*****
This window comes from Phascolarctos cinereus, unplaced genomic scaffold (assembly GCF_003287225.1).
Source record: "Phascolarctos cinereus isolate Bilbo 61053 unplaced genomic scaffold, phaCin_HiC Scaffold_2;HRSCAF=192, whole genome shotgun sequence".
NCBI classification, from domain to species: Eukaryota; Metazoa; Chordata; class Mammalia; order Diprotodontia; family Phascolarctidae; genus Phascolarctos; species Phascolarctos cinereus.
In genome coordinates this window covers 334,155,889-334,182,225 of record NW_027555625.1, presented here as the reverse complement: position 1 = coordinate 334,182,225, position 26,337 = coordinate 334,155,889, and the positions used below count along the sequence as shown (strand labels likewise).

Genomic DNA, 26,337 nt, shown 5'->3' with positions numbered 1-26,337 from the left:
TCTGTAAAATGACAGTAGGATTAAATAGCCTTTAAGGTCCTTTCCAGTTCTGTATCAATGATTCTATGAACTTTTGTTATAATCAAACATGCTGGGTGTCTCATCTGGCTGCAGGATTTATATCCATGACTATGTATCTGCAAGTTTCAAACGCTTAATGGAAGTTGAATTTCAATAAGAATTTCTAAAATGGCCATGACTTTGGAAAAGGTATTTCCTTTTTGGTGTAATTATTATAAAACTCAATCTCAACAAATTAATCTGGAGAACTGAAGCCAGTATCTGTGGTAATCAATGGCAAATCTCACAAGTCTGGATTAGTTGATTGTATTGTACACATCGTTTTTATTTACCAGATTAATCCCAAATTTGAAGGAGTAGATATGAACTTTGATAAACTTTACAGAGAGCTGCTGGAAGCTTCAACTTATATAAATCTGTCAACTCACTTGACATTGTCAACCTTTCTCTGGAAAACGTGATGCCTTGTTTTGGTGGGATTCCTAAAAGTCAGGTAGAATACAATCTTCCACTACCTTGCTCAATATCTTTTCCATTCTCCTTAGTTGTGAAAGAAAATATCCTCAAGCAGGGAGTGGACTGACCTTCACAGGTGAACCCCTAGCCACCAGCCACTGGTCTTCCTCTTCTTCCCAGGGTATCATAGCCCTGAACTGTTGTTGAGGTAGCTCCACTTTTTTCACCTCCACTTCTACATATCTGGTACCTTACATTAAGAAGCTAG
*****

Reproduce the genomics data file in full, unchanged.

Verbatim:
This window comes from Phascolarctos cinereus, unplaced genomic scaffold (assembly GCF_003287225.1).
Source record: "Phascolarctos cinereus isolate Bilbo 61053 unplaced genomic scaffold, phaCin_HiC Scaffold_2;HRSCAF=192, whole genome shotgun sequence".
NCBI classification, from domain to species: Eukaryota; Metazoa; Chordata; class Mammalia; order Diprotodontia; family Phascolarctidae; genus Phascolarctos; species Phascolarctos cinereus.
In genome coordinates this window covers 334,155,889-334,182,225 of record NW_027555625.1, presented here as the reverse complement: position 1 = coordinate 334,182,225, position 26,337 = coordinate 334,155,889, and the positions used below count along the sequence as shown (strand labels likewise).

Genomic DNA, 26,337 nt, shown 5'->3' with positions numbered 1-26,337 from the left:
TCTGTAAAATGACAGTAGGATTAAATAGCCTTTAAGGTCCTTTCCAGTTCTGTATCAATGATTCTATGAACTTTTGTTATAATCAAACATGCTGGGTGTCTCATCTGGCTGCAGGATTTATATCCATGACTATGTATCTGCAAGTTTCAAACGCTTAATGGAAGTTGAATTTCAATAAGAATTTCTAAAATGGCCATGACTTTGGAAAAGGTATTTCCTTTTTGGTGTAATTATTATAAAACTCAATCTCAACAAATTAATCTGGAGAACTGAAGCCAGTATCTGTGGTAATCAATGGCAAATCTCACAAGTCTGGATTAGTTGATTGTATTGTACACATCGTTTTTATTTACCAGATTAATCCCAAATTTGAAGGAGTAGATATGAACTTTGATAAACTTTACAGAGAGCTGCTGGAAGCTTCAACTTATATAAATCTGTCAACTCACTTGACATTGTCAACCTTTCTCTGGAAAACGTGATGCCTTGTTTTGGTGGGATTCCTAAAAGTCAGGTAGAATACAATCTTCCACTACCTTGCTCAATATCTTTTCCATTCTCCTTAGTTGTGAAAGAAAATATCCTCAAGCAGGGAGTGGACTGACCTTCACAGGTGAACCCCTAGCCACCAGCCACTGGTCTTCCTCTTCTTCCCAGGGTATCATAGCCCTGAACTGTTGTTGAGGTAGCTCCACTTTTTTCACCTCCACTTCTACATATCTGGTACCTTACATTAAGAAGCTAG